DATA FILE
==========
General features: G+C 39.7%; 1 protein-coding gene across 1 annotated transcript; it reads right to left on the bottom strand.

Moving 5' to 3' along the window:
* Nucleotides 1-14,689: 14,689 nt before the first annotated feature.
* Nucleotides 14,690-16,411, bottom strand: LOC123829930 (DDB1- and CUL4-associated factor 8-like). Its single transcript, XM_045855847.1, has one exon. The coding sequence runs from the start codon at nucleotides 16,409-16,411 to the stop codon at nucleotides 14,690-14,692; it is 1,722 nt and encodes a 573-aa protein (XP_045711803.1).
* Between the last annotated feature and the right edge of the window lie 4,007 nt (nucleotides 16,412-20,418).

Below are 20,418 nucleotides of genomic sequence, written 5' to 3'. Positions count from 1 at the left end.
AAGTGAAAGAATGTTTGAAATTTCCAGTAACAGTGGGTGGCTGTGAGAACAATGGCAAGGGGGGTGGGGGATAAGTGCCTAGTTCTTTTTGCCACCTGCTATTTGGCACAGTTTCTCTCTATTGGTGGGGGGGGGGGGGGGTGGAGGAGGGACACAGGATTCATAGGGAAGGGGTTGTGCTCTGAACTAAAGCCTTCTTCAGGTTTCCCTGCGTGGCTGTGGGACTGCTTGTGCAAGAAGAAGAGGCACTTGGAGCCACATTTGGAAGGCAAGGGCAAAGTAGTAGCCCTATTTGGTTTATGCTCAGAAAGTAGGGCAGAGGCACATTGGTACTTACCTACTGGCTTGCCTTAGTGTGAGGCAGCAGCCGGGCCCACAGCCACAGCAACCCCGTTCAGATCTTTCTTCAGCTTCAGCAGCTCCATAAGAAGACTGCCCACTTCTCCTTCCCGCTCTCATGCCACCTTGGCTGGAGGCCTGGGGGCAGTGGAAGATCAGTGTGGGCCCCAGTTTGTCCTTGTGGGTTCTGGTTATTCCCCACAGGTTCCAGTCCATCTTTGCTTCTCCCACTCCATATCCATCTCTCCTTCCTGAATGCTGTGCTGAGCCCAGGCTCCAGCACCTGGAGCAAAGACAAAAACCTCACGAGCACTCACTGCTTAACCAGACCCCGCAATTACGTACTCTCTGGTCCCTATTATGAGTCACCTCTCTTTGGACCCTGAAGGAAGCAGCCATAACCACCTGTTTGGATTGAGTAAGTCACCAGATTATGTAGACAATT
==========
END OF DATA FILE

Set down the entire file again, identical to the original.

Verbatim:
General features: G+C 39.7%; 1 protein-coding gene across 1 annotated transcript; it reads right to left on the bottom strand.

Moving 5' to 3' along the window:
* Nucleotides 1-14,689: 14,689 nt before the first annotated feature.
* Nucleotides 14,690-16,411, bottom strand: LOC123829930 (DDB1- and CUL4-associated factor 8-like). Its single transcript, XM_045855847.1, has one exon. The coding sequence runs from the start codon at nucleotides 16,409-16,411 to the stop codon at nucleotides 14,690-14,692; it is 1,722 nt and encodes a 573-aa protein (XP_045711803.1).
* Between the last annotated feature and the right edge of the window lie 4,007 nt (nucleotides 16,412-20,418).

Below are 20,418 nucleotides of genomic sequence, written 5' to 3'. Positions count from 1 at the left end.
AAGTGAAAGAATGTTTGAAATTTCCAGTAACAGTGGGTGGCTGTGAGAACAATGGCAAGGGGGGTGGGGGATAAGTGCCTAGTTCTTTTTGCCACCTGCTATTTGGCACAGTTTCTCTCTATTGGTGGGGGGGGGGGGGGGTGGAGGAGGGACACAGGATTCATAGGGAAGGGGTTGTGCTCTGAACTAAAGCCTTCTTCAGGTTTCCCTGCGTGGCTGTGGGACTGCTTGTGCAAGAAGAAGAGGCACTTGGAGCCACATTTGGAAGGCAAGGGCAAAGTAGTAGCCCTATTTGGTTTATGCTCAGAAAGTAGGGCAGAGGCACATTGGTACTTACCTACTGGCTTGCCTTAGTGTGAGGCAGCAGCCGGGCCCACAGCCACAGCAACCCCGTTCAGATCTTTCTTCAGCTTCAGCAGCTCCATAAGAAGACTGCCCACTTCTCCTTCCCGCTCTCATGCCACCTTGGCTGGAGGCCTGGGGGCAGTGGAAGATCAGTGTGGGCCCCAGTTTGTCCTTGTGGGTTCTGGTTATTCCCCACAGGTTCCAGTCCATCTTTGCTTCTCCCACTCCATATCCATCTCTCCTTCCTGAATGCTGTGCTGAGCCCAGGCTCCAGCACCTGGAGCAAAGACAAAAACCTCACGAGCACTCACTGCTTAACCAGACCCCGCAATTACGTACTCTCTGGTCCCTATTATGAGTCACCTCTCTTTGGACCCTGAAGGAAGCAGCCATAACCACCTGTTTGGATTGAGTAAGTCACCAGATTATGTAGACAATT